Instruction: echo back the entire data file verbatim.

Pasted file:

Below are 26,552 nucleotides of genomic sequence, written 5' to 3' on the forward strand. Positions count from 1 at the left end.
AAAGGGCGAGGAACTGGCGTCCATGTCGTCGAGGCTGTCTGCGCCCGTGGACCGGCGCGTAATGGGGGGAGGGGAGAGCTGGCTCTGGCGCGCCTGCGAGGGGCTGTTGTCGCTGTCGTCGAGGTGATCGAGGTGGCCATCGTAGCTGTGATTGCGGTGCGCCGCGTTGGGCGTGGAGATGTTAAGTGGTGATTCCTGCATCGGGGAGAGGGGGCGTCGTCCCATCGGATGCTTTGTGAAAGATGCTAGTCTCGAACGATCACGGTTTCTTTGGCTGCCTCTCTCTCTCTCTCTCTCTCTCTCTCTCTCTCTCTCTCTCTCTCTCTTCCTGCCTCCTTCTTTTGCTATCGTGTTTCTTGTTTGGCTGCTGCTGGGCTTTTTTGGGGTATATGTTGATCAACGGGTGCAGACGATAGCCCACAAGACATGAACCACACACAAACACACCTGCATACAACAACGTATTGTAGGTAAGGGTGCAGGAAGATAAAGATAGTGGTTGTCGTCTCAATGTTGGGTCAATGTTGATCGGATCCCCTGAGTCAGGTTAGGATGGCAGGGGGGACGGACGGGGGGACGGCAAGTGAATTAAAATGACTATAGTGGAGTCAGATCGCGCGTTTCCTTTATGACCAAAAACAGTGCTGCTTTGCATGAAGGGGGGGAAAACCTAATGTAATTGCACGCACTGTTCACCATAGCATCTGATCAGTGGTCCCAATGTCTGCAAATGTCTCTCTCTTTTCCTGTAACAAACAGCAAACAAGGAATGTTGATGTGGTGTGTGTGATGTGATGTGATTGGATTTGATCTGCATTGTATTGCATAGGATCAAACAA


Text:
Below are 26,552 nucleotides of genomic sequence, written 5' to 3' on the forward strand. Positions count from 1 at the left end.
AAAGGGCGAGGAACTGGCGTCCATGTCGTCGAGGCTGTCTGCGCCCGTGGACCGGCGCGTAATGGGGGGAGGGGAGAGCTGGCTCTGGCGCGCCTGCGAGGGGCTGTTGTCGCTGTCGTCGAGGTGATCGAGGTGGCCATCGTAGCTGTGATTGCGGTGCGCCGCGTTGGGCGTGGAGATGTTAAGTGGTGATTCCTGCATCGGGGAGAGGGGGCGTCGTCCCATCGGATGCTTTGTGAAAGATGCTAGTCTCGAACGATCACGGTTTCTTTGGCTGCCTCTCTCTCTCTCTCTCTCTCTCTCTCTCTCTCTCTCTCTCTCTCTCTTCCTGCCTCCTTCTTTTGCTATCGTGTTTCTTGTTTGGCTGCTGCTGGGCTTTTTTGGGGTATATGTTGATCAACGGGTGCAGACGATAGCCCACAAGACATGAACCACACACAAACACACCTGCATACAACAACGTATTGTAGGTAAGGGTGCAGGAAGATAAAGATAGTGGTTGTCGTCTCAATGTTGGGTCAATGTTGATCGGATCCCCTGAGTCAGGTTAGGATGGCAGGGGGGACGGACGGGGGGACGGCAAGTGAATTAAAATGACTATAGTGGAGTCAGATCGCGCGTTTCCTTTATGACCAAAAACAGTGCTGCTTTGCATGAAGGGGGGGAAAACCTAATGTAATTGCACGCACTGTTCACCATAGCATCTGATCAGTGGTCCCAATGTCTGCAAATGTCTCTCTCTTTTCCTGTAACAAACAGCAAACAAGGAATGTTGATGTGGTGTGTGTGATGTGATGTGATTGGATTTGATCTGCATTGTATTGCATAGGATCAAACAA